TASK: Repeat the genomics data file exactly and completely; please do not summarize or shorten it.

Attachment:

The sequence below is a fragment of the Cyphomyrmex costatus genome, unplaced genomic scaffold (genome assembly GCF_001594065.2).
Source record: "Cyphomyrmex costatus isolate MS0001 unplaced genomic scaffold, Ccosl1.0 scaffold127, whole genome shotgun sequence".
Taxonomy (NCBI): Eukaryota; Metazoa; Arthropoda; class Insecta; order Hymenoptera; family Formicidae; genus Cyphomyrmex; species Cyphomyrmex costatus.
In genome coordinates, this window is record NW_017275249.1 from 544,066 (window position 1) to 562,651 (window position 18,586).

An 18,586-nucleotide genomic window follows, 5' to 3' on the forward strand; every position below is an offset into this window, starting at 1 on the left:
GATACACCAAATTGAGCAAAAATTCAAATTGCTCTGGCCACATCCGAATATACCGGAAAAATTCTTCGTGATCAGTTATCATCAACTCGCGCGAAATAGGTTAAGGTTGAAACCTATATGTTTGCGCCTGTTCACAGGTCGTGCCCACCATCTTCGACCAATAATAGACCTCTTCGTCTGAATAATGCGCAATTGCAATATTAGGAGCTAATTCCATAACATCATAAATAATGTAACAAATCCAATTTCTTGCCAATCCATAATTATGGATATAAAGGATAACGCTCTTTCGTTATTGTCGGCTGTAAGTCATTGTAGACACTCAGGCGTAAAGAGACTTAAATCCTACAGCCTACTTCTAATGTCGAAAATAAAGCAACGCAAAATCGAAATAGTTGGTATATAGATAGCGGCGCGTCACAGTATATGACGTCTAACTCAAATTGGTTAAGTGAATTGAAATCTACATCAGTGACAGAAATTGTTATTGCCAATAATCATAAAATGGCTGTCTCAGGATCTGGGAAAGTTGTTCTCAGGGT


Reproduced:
The sequence below is a fragment of the Cyphomyrmex costatus genome, unplaced genomic scaffold (genome assembly GCF_001594065.2).
Source record: "Cyphomyrmex costatus isolate MS0001 unplaced genomic scaffold, Ccosl1.0 scaffold127, whole genome shotgun sequence".
Taxonomy (NCBI): Eukaryota; Metazoa; Arthropoda; class Insecta; order Hymenoptera; family Formicidae; genus Cyphomyrmex; species Cyphomyrmex costatus.
In genome coordinates, this window is record NW_017275249.1 from 544,066 (window position 1) to 562,651 (window position 18,586).

An 18,586-nucleotide genomic window follows, 5' to 3' on the forward strand; every position below is an offset into this window, starting at 1 on the left:
GATACACCAAATTGAGCAAAAATTCAAATTGCTCTGGCCACATCCGAATATACCGGAAAAATTCTTCGTGATCAGTTATCATCAACTCGCGCGAAATAGGTTAAGGTTGAAACCTATATGTTTGCGCCTGTTCACAGGTCGTGCCCACCATCTTCGACCAATAATAGACCTCTTCGTCTGAATAATGCGCAATTGCAATATTAGGAGCTAATTCCATAACATCATAAATAATGTAACAAATCCAATTTCTTGCCAATCCATAATTATGGATATAAAGGATAACGCTCTTTCGTTATTGTCGGCTGTAAGTCATTGTAGACACTCAGGCGTAAAGAGACTTAAATCCTACAGCCTACTTCTAATGTCGAAAATAAAGCAACGCAAAATCGAAATAGTTGGTATATAGATAGCGGCGCGTCACAGTATATGACGTCTAACTCAAATTGGTTAAGTGAATTGAAATCTACATCAGTGACAGAAATTGTTATTGCCAATAATCATAAAATGGCTGTCTCAGGATCTGGGAAAGTTGTTCTCAGGGT